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Books and online resources about complicated music wanted, also listening recommendations
July 21, 2011 8:07 AM   Subscribe

I don't know much about music and I don't have a large music vocabulary - once you get past "bassline" I am reduced to saying things like "It was very squeaky yet melodic somehow, you know?" I would like some sources for critical writing about more complicated modern music.

Although my parents are big classical music nerds, I've never found "classic" classical music of the Bach/Beethoven/Brahms variety very accessible or interesting. Up until a few years ago, I definitely preferred basically the alternative music of the eighties - the Mekons, old punk music, early Elvis Costello, maybe some more experimental stuff like the Pop Group or Rip Rig & Panic - often bands influenced by experimental music and free jazz.

In the past five years or so, I've gotten more interested in more complicated music performed by people with more classical training - but I have no vocabulary to describe or explain it! I would really like some online or printed critical resources that talk about free jazz, minimalist music and...um...stuff like that. (See what I mean about no vocabulary?) I am particularly interested in critical writing about particular works, reviews, commentary, etc.

Like, today I'm listening to Wim Mertens' Jardin Clos and A Man of No Fortune, and With A Name To Come. I like one more than the other and think one is a little better, but I have no vocabulary to explain why. I would also like to read some critical appraisal of both pieces. But where? My google-fu is failing me when I get past Wikipedia.

Relevant stuff I like and want to know more about (and feel free to recommend me more): Wim Mertens, Don Cherry, Elodie Lauten's Death of Don Juan, Arthur Russell, Miles Davis's electric stuff on Panthalessa, John Zorn, Ludus, Albert Ayler, free jazz generally, Marc and the Mambas Torment and Toreros, Glenn Gould's recordings.
posted by Frowner to Media & Arts (9 answers total) 15 users marked this as a favorite
 
I haven't read it yet so I can't say with 100% certainty, but Alex Ross's The Rest Is Noise sounds like it may have some of what you're after.
posted by mlle valentine at 8:39 AM on July 21, 2011 [1 favorite]


Yeah, I was just about to recommend The Rest Is Noise as a good introduction to modern (i.e., post-1900) classical music.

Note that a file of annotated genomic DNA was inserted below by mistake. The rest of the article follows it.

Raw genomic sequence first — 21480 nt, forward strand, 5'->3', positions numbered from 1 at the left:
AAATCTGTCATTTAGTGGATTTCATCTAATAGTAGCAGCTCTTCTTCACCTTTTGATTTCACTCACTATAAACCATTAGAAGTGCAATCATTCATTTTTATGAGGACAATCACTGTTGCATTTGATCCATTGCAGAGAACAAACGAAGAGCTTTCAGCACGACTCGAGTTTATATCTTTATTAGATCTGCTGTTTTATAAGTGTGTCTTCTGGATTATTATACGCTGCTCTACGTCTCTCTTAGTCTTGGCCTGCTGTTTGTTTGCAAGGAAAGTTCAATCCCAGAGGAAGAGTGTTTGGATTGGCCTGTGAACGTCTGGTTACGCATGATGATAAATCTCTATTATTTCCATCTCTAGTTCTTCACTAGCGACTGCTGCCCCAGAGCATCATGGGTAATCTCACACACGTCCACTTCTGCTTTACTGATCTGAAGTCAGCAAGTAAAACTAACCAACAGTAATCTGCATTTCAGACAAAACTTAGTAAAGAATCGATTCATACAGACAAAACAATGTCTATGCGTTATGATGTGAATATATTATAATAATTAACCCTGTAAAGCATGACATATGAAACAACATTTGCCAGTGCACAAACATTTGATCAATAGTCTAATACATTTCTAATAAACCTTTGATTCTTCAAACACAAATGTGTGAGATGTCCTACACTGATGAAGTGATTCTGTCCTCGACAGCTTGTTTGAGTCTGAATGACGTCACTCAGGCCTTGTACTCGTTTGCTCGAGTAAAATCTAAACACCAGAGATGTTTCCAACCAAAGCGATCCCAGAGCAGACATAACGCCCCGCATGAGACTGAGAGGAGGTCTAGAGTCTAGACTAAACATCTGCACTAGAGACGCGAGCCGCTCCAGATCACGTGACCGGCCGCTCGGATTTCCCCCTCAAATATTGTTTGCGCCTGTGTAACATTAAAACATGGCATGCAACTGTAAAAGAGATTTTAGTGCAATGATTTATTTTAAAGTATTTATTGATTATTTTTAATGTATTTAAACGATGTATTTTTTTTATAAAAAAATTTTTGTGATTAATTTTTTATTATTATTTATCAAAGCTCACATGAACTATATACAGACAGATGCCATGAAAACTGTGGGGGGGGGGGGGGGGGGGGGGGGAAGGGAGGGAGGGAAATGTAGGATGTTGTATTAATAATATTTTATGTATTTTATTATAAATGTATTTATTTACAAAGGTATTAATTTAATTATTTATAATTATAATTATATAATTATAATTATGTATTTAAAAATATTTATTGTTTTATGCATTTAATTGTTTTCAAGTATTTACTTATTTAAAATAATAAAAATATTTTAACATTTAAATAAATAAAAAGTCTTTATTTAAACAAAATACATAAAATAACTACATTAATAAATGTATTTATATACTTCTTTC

posted by dfan at 8:43 AM on July 21, 2011


For the jazz stuff I would look up examples of swing, bop, hard bop, cool jazz, modal jazz, latin, afro-cuban...(hell there's no end to different styles), and try to gain an understanding of what defines those terms and what they sound like. That way, when you hear similar sounds in other music you can describe it as "modal", or whatever. Same for defined rhythmic styles...sycopation, funk, etc.
posted by rocket88 at 8:48 AM on July 21, 2011


The fixyourmix blog had a few posts with compositional analyses of a few modern songs, which I found quite interesting as someone, like yourself, with a musical vocabulary that is lacking. Of course I can't speak to the quality of the analysis, because I don't have the tools or the training. Still, I found the posts interesting.
posted by nobodyyouknow at 9:35 AM on July 21, 2011


I think the words you are looking for are melody, harmony, and rhythm. That should cover most of your bases when describing what you like (or don't like) about a particular musician. Of course, this is all subjective, so you'll be able to express your point of view, but have someone just as assertively disagree; that comes with the territory.

I see you mention Don Cherry, but are you hip to Ornette Coleman? I think you can find a version of "Lonely Woman" on YouTube.
posted by Gilbert at 10:29 AM on July 21, 2011


Definitely The Rest Is Noise. I also think you might get something out of Miles Davis' autobiography, and then perhaps John Cage's Silence.

For a non-traditional approach to talking/learning about music, there's This Is Your Brain On Music which has been very popular since it came out.
posted by sunnichka at 11:27 AM on July 21, 2011 [1 favorite]


Try listening to Pandora - seed it with some of your favorites. As it plays songs, click on the popup menu to explain why they chose it and it highlights specific aspects of the song.
posted by bookdragoness at 11:57 AM on July 21, 2011 [1 favorite]


You might be getting distracted by the fact that you're currently interested in modern music. For a lot of music, the basic ideas work across genres.

I'd recommend skimming some music appreciation books, and then reading any that appeal to you.

Some suggestions:

What to Listen for in Music, by Aaron Copland

Music: An Appreciation

Listen

Check your library. They probably have several options you can check out.

I'd also like to recommend Alan Pollack's outstanding analyses of Beatles songs. I know you're interested in talking about more complicated music, but this site gives you the chance to learn about appoggiatura in We Can Work it Out, parallel fourths and fifths in Eight Days a Week, and modulation in And I Love Her - and that's just the first three songs.

As you learn to identify and differentiate various aspects of music - timbre, melody, rhythm - you'll develop the vocabulary to name what you like. Starting with music you know well (I'm assuming you know the Beatles' work) can make it easier to identify what the writer is talking about.
posted by kristi at 5:46 PM on July 21, 2011 [1 favorite]


This doesn't quite answer your question, but you might be interested in listening to or reading some interviews with Glenn Gould. The way he talks about music is really interesting and accessible, I've found.

(Also, if you ever want to geek out about Gould, totally MeMail me.)
posted by equivocator at 8:27 PM on July 21, 2011


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